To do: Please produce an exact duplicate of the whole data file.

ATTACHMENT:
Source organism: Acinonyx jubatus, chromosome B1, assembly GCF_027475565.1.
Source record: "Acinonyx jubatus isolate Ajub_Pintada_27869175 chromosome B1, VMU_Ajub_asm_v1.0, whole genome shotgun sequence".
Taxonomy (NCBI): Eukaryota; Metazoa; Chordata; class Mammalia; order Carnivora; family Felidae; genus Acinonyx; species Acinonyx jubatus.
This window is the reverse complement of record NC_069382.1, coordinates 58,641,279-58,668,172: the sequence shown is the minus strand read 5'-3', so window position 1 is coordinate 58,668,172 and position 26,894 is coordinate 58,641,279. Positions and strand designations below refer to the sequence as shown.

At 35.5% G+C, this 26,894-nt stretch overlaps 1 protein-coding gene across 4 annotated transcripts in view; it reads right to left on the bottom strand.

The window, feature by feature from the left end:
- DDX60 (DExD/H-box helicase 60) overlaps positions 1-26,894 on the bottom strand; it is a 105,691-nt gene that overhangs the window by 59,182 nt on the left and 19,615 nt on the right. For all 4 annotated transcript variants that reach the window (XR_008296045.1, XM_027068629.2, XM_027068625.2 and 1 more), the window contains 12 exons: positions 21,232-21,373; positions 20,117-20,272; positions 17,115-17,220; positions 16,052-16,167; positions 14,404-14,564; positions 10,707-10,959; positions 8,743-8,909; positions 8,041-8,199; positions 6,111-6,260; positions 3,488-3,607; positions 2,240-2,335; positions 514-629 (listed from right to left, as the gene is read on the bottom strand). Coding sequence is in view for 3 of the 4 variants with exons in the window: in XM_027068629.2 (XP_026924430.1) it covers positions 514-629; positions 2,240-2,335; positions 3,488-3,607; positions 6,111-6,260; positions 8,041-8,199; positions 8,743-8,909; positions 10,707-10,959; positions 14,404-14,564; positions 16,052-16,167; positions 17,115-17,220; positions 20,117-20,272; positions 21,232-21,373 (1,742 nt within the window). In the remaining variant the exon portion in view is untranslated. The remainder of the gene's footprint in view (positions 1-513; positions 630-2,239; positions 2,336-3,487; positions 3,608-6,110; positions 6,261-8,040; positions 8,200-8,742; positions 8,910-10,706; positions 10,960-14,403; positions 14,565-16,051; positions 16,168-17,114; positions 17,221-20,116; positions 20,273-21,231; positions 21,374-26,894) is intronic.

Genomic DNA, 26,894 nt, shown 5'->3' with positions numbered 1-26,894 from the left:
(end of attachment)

Source organism: Acinonyx jubatus, chromosome B1, assembly GCF_027475565.1.
Source record: "Acinonyx jubatus isolate Ajub_Pintada_27869175 chromosome B1, VMU_Ajub_asm_v1.0, whole genome shotgun sequence".
Taxonomy (NCBI): Eukaryota; Metazoa; Chordata; class Mammalia; order Carnivora; family Felidae; genus Acinonyx; species Acinonyx jubatus.
This window is the reverse complement of record NC_069382.1, coordinates 58,641,279-58,668,172: the sequence shown is the minus strand read 5'-3', so window position 1 is coordinate 58,668,172 and position 26,894 is coordinate 58,641,279. Positions and strand designations below refer to the sequence as shown.

At 35.5% G+C, this 26,894-nt stretch overlaps 1 protein-coding gene across 4 annotated transcripts in view; it reads right to left on the bottom strand.

The window, feature by feature from the left end:
- DDX60 (DExD/H-box helicase 60) overlaps positions 1-26,894 on the bottom strand; it is a 105,691-nt gene that overhangs the window by 59,182 nt on the left and 19,615 nt on the right. For all 4 annotated transcript variants that reach the window (XR_008296045.1, XM_027068629.2, XM_027068625.2 and 1 more), the window contains 12 exons: positions 21,232-21,373; positions 20,117-20,272; positions 17,115-17,220; positions 16,052-16,167; positions 14,404-14,564; positions 10,707-10,959; positions 8,743-8,909; positions 8,041-8,199; positions 6,111-6,260; positions 3,488-3,607; positions 2,240-2,335; positions 514-629 (listed from right to left, as the gene is read on the bottom strand). Coding sequence is in view for 3 of the 4 variants with exons in the window: in XM_027068629.2 (XP_026924430.1) it covers positions 514-629; positions 2,240-2,335; positions 3,488-3,607; positions 6,111-6,260; positions 8,041-8,199; positions 8,743-8,909; positions 10,707-10,959; positions 14,404-14,564; positions 16,052-16,167; positions 17,115-17,220; positions 20,117-20,272; positions 21,232-21,373 (1,742 nt within the window). In the remaining variant the exon portion in view is untranslated. The remainder of the gene's footprint in view (positions 1-513; positions 630-2,239; positions 2,336-3,487; positions 3,608-6,110; positions 6,261-8,040; positions 8,200-8,742; positions 8,910-10,706; positions 10,960-14,403; positions 14,565-16,051; positions 16,168-17,114; positions 17,221-20,116; positions 20,273-21,231; positions 21,374-26,894) is intronic.

Genomic DNA, 26,894 nt, shown 5'->3' with positions numbered 1-26,894 from the left: